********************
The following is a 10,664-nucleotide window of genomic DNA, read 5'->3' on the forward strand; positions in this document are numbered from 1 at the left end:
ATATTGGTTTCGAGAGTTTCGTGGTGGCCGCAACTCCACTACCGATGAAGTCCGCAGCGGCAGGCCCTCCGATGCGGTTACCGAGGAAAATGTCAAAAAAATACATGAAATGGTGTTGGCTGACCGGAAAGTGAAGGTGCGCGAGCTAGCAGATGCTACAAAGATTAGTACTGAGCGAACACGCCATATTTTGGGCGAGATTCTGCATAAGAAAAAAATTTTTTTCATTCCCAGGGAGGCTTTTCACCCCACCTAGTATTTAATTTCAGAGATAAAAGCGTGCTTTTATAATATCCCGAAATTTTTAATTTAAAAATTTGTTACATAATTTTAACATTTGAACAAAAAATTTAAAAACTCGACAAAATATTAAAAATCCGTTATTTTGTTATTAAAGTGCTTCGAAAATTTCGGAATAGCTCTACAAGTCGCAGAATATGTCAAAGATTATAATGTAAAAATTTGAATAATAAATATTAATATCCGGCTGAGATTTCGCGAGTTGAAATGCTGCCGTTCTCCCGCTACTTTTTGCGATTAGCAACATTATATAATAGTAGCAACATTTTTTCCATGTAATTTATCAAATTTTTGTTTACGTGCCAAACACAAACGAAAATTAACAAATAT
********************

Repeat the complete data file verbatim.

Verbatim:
The following is a 10,664-nucleotide window of genomic DNA, read 5'->3' on the forward strand; positions in this document are numbered from 1 at the left end:
ATATTGGTTTCGAGAGTTTCGTGGTGGCCGCAACTCCACTACCGATGAAGTCCGCAGCGGCAGGCCCTCCGATGCGGTTACCGAGGAAAATGTCAAAAAAATACATGAAATGGTGTTGGCTGACCGGAAAGTGAAGGTGCGCGAGCTAGCAGATGCTACAAAGATTAGTACTGAGCGAACACGCCATATTTTGGGCGAGATTCTGCATAAGAAAAAAATTTTTTTCATTCCCAGGGAGGCTTTTCACCCCACCTAGTATTTAATTTCAGAGATAAAAGCGTGCTTTTATAATATCCCGAAATTTTTAATTTAAAAATTTGTTACATAATTTTAACATTTGAACAAAAAATTTAAAAACTCGACAAAATATTAAAAATCCGTTATTTTGTTATTAAAGTGCTTCGAAAATTTCGGAATAGCTCTACAAGTCGCAGAATATGTCAAAGATTATAATGTAAAAATTTGAATAATAAATATTAATATCCGGCTGAGATTTCGCGAGTTGAAATGCTGCCGTTCTCCCGCTACTTTTTGCGATTAGCAACATTATATAATAGTAGCAACATTTTTTCCATGTAATTTATCAAATTTTTGTTTACGTGCCAAACACAAACGAAAATTAACAAATAT